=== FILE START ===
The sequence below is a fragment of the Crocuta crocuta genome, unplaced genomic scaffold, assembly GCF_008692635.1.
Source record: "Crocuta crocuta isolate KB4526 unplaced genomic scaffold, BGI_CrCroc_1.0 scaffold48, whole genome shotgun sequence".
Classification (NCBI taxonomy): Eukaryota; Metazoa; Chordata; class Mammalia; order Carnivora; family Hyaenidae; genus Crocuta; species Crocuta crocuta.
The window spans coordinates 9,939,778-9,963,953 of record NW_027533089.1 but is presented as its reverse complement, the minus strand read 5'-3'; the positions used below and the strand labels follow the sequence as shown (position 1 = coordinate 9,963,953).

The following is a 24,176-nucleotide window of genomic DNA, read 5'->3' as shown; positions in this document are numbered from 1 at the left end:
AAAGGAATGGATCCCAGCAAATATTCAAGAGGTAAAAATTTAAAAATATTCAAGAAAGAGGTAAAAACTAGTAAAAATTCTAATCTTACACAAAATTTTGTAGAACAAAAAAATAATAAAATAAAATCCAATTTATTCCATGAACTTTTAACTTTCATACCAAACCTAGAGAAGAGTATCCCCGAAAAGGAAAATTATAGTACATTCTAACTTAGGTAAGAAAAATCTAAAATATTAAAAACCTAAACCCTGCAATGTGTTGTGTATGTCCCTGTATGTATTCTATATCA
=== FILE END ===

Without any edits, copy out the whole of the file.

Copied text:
The sequence below is a fragment of the Crocuta crocuta genome, unplaced genomic scaffold, assembly GCF_008692635.1.
Source record: "Crocuta crocuta isolate KB4526 unplaced genomic scaffold, BGI_CrCroc_1.0 scaffold48, whole genome shotgun sequence".
Classification (NCBI taxonomy): Eukaryota; Metazoa; Chordata; class Mammalia; order Carnivora; family Hyaenidae; genus Crocuta; species Crocuta crocuta.
The window spans coordinates 9,939,778-9,963,953 of record NW_027533089.1 but is presented as its reverse complement, the minus strand read 5'-3'; the positions used below and the strand labels follow the sequence as shown (position 1 = coordinate 9,963,953).

The following is a 24,176-nucleotide window of genomic DNA, read 5'->3' as shown; positions in this document are numbered from 1 at the left end:
AAAGGAATGGATCCCAGCAAATATTCAAGAGGTAAAAATTTAAAAATATTCAAGAAAGAGGTAAAAACTAGTAAAAATTCTAATCTTACACAAAATTTTGTAGAACAAAAAAATAATAAAATAAAATCCAATTTATTCCATGAACTTTTAACTTTCATACCAAACCTAGAGAAGAGTATCCCCGAAAAGGAAAATTATAGTACATTCTAACTTAGGTAAGAAAAATCTAAAATATTAAAAACCTAAACCCTGCAATGTGTTGTGTATGTCCCTGTATGTATTCTATATCA